Pluto.jl & PlutoUI Tutorial

One of the most common tools used by most Data Scientists when doing a project is a Jupyter Notebook – which can be used primarily with Julia (the Ju in JUpyter) Python (the Pyt In JuPYTer) and R (the R in the JupyteR). It quite useful and has a large community.

Let us see another alternative to Jupyter Notebook primarily for Julia – Pluto Notebooks.

Pluto Notebooks is a reactive form of notebook that is lightweight, simple and easy to use.

As a reactive form of notebook it means that when you change a variable or a function Pluto automatically updates all affected cells, which is quite fascinating.

Let us see how to work with Pluto Notebooks


To install Pluto.jl you can use the Pkg Mode “]” from the REPL or using the Pkg Module.

(@v1.5) pkg> add Pluto
Updating registry at ~/.julia/registries/General
Updating git-repo
Resolving package versions…
using Pkg

To Start Your Pluto Notebook you can import and run Pluto which serve your Pluto Notebook Instance on a localhost.

import Pluto

Working with PlutoUI

Just like Jupyter Notebook there are several widgets we can use such as ipython widget (ipwidgets) or panel etc, we can use widgets in Pluto Notebook.

To be able to use widgets in Pluto Notebook, you will need to add PlutoUI.jl to your Julia Box. After installing you can start via

using PlutoUI

With PlutoUI, you can use several widgets such as text input widgets, buttons,sliders,select and multiselect as well as file picker and more.

To view all the various widget you can use the varinfo() function (similar to dir() in python) .

Button184 bytesDataType
CheckBox184 bytesDataType
Clock200 bytesDataType
ColorStringPicker184 bytesDataType
DateField200 bytesDataType
DownloadButton192 bytesDataType
Dump0 bytestypeof(PlutoUI.Dump)
FilePicker184 bytesDataType
LocalResource0 bytestypeof(PlutoUI.LocalResource)
MultiSelect208 bytesDataType
NumberField232 bytesDataType
PasswordField184 bytesDataType
PlutoUI170.327 KiBModule
Print0 bytestypeof(PlutoUI.Print)
Radio208 bytesDataType
RangeSlider248 bytesDataType
RemoteResource296 bytesDataType
Resource296 bytesDataType
Select208 bytesDataType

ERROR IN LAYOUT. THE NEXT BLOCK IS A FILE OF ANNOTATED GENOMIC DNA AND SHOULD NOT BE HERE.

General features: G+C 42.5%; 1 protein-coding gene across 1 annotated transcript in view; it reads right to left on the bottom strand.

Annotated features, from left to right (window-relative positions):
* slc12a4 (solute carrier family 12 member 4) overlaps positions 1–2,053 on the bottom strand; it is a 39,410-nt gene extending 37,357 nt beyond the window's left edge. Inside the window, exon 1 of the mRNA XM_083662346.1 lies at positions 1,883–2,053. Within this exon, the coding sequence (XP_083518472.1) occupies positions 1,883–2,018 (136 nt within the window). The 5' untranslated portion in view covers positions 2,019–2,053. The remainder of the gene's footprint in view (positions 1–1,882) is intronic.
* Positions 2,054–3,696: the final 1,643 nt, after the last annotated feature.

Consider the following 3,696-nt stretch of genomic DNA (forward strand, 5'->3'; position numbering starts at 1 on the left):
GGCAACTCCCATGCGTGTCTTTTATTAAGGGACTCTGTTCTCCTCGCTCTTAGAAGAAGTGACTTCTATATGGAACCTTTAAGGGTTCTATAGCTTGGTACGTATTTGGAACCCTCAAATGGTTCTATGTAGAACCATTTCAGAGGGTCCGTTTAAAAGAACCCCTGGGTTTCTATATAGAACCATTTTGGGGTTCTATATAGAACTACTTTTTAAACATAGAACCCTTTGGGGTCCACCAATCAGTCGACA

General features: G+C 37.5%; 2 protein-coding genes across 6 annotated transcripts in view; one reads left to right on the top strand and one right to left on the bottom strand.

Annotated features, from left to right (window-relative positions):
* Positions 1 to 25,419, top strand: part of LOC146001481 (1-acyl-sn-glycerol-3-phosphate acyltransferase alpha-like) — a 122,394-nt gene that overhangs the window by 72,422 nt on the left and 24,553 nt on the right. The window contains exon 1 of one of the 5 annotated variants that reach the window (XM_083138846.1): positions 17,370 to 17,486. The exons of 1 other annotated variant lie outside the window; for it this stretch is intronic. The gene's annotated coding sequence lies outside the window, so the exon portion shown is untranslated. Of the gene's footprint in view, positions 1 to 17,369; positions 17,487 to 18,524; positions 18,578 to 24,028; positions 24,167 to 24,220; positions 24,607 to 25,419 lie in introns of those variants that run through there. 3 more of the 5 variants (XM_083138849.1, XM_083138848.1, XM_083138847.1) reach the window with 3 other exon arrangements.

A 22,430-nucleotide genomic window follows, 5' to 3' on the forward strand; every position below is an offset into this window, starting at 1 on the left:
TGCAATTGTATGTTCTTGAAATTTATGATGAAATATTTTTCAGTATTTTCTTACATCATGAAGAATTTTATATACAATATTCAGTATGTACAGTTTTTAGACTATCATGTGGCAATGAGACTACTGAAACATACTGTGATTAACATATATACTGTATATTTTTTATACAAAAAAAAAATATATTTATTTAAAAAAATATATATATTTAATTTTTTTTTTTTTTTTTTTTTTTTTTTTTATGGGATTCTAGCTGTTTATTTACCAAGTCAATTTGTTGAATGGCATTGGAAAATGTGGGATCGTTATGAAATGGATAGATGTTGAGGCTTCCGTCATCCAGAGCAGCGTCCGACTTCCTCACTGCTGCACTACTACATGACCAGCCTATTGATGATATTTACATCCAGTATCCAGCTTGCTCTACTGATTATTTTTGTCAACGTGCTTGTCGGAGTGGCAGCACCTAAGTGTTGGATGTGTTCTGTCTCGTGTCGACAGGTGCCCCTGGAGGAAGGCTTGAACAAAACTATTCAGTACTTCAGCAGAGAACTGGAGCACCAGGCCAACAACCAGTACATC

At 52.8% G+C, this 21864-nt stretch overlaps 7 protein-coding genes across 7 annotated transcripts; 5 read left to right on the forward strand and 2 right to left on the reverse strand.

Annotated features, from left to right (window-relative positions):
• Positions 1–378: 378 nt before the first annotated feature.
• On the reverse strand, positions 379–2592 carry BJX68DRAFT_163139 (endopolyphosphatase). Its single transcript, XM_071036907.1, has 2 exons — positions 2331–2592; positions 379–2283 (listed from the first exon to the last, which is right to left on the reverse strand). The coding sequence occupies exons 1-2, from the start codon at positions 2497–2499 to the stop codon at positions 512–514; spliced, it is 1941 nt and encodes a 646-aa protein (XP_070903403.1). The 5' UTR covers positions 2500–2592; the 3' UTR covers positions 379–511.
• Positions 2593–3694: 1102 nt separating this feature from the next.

Show232 bytesDataType
Slider240 bytesDataType
TextField208 bytesDataType
TimeField200 bytesDataType
WithIOContext192 bytesDataType
as_html0 bytesPlutoUI.var”#54#55″{MIME{Symbol(“text/html”)}}
as_mime0 bytestypeof(PlutoUI.as_mime)
as_png0 bytesPlutoUI.var”#54#55″{MIME{Symbol(“image/png”)}}
as_svg0 bytesPlutoUI.var”#54#55″{MIME{Symbol(“image/svg+xml”)}}
as_text0 bytesPlutoUI.var”#54#55″{MIME{Symbol(“text/plain”)}}
with_terminal0 bytestypeof(PlutoUI.with_terminal)

Using the widget is quite easy and you can even use the @bind macro to bind the widget to a variable in order to store the result or value and use in another place.

#  Text Input bond to the variable 'fname'
@bind fname TextField()

You can check the video tutorials below

Displaying Results In Pluto Notebooks

One surprising thing about Pluto Notebooks for now (as of November 2020) is that using print,println or show or display doesn’t render the result in the pluto notebook cells but rather in the terminal as stdout.

In order to see your result in the cell you can use the PlutoUI with_terminal() widget or the Print() function to enable you to see your result

Let us explore these methods

Method 1:

# Method 1: Using PlutoUI: with_terminal()
with_terminal() do
    x = "Hello Julia From Terminal";
# Or 
# Method 2: PlutoUI: Print()

Hopefully in the future versions of Pluto we will be able to get this feature.

Thanks For Your Time

Jesus Saves

Jesse E.Agbe(JCharis)

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